Thursday, January 22, 2009

Blue, Indigo and Violet


... is the color of the sky, and the oceans and of tranquility. Lapis lazuli was the stone that was ground to create the intense blue of medieval paintings and Tibetan wall murals; this stone
was first imported from India. It’s name changed to ultramarinus, “coming from beyond the sea”, but today we use ultramarine to describe this intense shade of blue.

Perhaps because of its scarcity in nature, blue became more revered and prized before the advent of synthetic dyes.

Reticulated plate (Meissen c. 1774-1814) Blue Onion


... is derived from the Greek term meaning “from India.” Once upon a time, or actually several times upon a time, indigo was the most important dye in the world. At one time it helped prop
up an empire, and then later it helped destabilize it. Ancient Egyptians used indigo-dyed cloths to wrap their mummies, in Central Asia it was one of the main color of carpets, and for more than three centuries in Europe and America it was one of the more controversial of dyestuffs…the original blue jeans, invented by Levi Strauss in the California gold rush of 1850, were dyed in France with indigo grown in the west indies…indigo can give many results from stone-washed pale to nearly black…

Indigo resist fabric used in the 18th century in America. Most probably printed in England.


... has had many names – purple –mauve – lavender…..first called Tyrian purple by an English chemist then changed to a more marketable name of a flower – violet. Violet is the last color
in the rainbow spectrum, symbolizing both the ending of the known and the beginning of the unknown…It is the color of emperors and royalty.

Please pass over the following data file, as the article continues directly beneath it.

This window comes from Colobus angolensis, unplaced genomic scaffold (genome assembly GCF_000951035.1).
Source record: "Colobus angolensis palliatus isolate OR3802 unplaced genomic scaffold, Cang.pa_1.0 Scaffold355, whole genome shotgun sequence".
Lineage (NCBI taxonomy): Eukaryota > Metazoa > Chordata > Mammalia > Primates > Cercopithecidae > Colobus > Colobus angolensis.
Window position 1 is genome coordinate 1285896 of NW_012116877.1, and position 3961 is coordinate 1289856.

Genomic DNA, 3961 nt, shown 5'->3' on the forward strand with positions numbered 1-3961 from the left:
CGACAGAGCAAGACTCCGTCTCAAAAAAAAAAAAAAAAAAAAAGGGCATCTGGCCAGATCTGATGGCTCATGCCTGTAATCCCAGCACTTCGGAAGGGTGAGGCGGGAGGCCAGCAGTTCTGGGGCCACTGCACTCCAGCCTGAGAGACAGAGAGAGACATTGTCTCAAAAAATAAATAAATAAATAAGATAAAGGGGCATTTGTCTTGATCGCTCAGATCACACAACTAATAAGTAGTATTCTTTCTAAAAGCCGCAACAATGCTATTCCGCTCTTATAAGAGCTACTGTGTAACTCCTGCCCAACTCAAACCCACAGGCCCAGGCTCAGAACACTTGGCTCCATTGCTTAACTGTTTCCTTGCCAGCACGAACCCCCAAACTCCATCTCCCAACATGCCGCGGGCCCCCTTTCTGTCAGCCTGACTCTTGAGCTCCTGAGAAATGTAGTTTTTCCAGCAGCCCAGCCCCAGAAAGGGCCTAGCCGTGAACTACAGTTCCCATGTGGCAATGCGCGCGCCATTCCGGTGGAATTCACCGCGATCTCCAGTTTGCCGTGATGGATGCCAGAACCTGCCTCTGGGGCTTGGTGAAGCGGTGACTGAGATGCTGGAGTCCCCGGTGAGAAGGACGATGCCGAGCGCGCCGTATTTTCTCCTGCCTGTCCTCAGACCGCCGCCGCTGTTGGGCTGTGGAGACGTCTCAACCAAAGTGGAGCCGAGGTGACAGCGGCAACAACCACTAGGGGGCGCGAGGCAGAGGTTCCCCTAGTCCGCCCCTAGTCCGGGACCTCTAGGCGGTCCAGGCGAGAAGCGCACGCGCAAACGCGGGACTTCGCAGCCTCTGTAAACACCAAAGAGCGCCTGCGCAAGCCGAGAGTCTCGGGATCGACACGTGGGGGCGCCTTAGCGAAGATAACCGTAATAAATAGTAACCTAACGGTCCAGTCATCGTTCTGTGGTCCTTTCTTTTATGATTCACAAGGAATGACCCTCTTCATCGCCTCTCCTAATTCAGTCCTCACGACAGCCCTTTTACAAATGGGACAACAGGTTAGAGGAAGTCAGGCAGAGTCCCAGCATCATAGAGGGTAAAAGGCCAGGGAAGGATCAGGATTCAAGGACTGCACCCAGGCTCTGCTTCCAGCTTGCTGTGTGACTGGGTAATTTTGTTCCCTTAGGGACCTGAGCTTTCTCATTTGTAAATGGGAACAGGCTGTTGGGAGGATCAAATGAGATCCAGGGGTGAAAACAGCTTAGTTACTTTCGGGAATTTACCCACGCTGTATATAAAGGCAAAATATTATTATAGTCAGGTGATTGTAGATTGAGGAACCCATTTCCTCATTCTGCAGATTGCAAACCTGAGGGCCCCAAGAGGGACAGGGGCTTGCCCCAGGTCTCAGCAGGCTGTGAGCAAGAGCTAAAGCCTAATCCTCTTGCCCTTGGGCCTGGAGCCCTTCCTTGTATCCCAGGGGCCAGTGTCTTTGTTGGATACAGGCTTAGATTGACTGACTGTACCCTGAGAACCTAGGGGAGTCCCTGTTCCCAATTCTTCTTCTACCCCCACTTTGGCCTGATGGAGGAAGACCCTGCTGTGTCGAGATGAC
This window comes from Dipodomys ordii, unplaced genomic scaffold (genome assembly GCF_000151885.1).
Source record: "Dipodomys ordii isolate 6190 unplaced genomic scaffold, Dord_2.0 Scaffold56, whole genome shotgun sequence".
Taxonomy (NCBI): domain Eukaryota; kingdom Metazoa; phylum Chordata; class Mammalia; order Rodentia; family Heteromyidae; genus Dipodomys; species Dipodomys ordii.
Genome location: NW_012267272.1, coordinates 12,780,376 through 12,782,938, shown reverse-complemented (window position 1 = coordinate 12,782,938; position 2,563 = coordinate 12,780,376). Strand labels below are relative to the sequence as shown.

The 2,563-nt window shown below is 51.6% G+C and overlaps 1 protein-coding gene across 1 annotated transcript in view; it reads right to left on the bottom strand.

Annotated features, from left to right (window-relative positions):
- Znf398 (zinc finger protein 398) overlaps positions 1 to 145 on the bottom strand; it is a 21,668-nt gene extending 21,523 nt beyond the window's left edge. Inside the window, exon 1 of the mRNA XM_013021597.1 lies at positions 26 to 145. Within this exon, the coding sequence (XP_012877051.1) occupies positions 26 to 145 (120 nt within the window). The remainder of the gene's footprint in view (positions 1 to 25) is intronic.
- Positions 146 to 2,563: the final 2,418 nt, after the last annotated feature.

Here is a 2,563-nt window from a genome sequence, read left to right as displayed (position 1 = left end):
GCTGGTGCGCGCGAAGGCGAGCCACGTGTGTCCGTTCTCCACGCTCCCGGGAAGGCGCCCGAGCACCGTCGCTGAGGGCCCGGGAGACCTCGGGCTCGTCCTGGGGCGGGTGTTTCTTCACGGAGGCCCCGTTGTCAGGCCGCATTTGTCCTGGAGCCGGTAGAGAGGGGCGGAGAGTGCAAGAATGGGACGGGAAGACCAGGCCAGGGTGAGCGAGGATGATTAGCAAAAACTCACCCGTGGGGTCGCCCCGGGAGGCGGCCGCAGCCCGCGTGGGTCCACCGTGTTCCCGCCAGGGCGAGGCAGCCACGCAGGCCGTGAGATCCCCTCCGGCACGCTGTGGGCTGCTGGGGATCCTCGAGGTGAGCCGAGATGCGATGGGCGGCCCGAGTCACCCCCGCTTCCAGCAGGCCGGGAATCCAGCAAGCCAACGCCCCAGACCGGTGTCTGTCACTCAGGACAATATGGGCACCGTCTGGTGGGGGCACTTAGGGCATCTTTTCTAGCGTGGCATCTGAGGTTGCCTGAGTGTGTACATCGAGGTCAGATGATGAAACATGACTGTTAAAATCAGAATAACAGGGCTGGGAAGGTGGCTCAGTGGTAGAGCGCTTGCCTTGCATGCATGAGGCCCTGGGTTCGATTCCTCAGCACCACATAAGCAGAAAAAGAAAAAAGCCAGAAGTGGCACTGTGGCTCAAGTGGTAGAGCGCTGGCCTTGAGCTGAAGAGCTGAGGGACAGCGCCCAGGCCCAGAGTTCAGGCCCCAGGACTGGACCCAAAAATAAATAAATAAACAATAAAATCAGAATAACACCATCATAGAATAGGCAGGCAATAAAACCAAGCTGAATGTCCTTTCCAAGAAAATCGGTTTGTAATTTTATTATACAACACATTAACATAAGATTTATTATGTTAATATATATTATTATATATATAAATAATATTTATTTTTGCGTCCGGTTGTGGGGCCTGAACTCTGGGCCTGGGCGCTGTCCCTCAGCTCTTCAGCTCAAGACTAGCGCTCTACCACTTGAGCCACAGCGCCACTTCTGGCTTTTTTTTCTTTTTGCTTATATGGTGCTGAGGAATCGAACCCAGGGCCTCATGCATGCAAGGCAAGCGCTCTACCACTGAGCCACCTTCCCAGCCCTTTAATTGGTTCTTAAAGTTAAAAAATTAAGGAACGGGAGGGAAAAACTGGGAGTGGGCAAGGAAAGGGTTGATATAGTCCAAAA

The Phoenicians were traders of the luxurious ancient dye made from a type of shellfish, murex trunculus; the Japanese extracted the color from the murasaki root; but the English were the first to develop the modern synthetic dye in 1856.

Madame Gautreau (unfinished copy) 1884, oil on canvas

John Singer Sargent painted this famous portrait of Madame X, aka Madame Virginie Amelie Avegno Gautreau, who was a professional beauty of her day. Her reputation as such was built
on her use of violet-colored powder and low-cut dresses. The extreme whiteness of her skin, said the skeptics, was caused by her ingestion of arsenic. She swallowed a small amount every day, it was said, just enough to maintain her otherworldly shade of lavender-white without actually killing herself.

The Colour Amour exhibit will continue on the 4th floor through March 26, 2008.

Visit Smithsonian Global Sound on the Library's Articles and Databases page to listen to two related playlists of streaming audio. Following the tab for Playlist Folders and go to the bottom of the page. Under "Course Folders" there are two playlists:

"Songs of Blue" (24 tracks, 61 minutes in length)

"Songs of Purple and Indigo" (8 tracks, 22 minutes in length)

Recommended reading:

Colors: What They Mean And How To Make Them by Anne Varichon (Abrams, 2006)

Illuminating the Renaissance: The Triumph of Flemish Painting in Europe by Thomas Kren and Scot McKendrick (Getty Museum, 2003)

Strapless: John Singer Sargent and the Fall of Madame X by Deborah Davis (Penguin Group, 2003)

America’s Indigo Blues: Resist-Printed and Dyed Textiles of the Eighteenth Century by Florence H. Pettit (Hastings House, 1974)

Blue and White Japan by Amy Sylvester Katoh (Charles Tuttle, 1996)

Islamic Tiles by Venetia Porter (Interlink Books, 1995)

1000 Tiles: Ten Centuries of Decorative Tiles (Chronicle Books, 2004)

Chinese Indigo Batik Designs by Lu Pu (Dover Publications, 2007)

Meissen’s Blue and White Porcelain by Nicholas Zumbulyadis (Schiffer Publishing, 2006)

John Singer Sargent
by Carter Ratcliff (Artabras, 1982)

Blue: The History of a Color by Michel Pastoureau (Princeton Univ. Press, 2001)

Mauve: How One Man Invented a Color That Changed the World by Simon Garfield (Norton, 2001)

The Inventive Art of Japanese Shaped Resist Dyeing by Yoshiko Wada, Mary Kellogg Rice and Jane Barton (Kodansha International, 1983)

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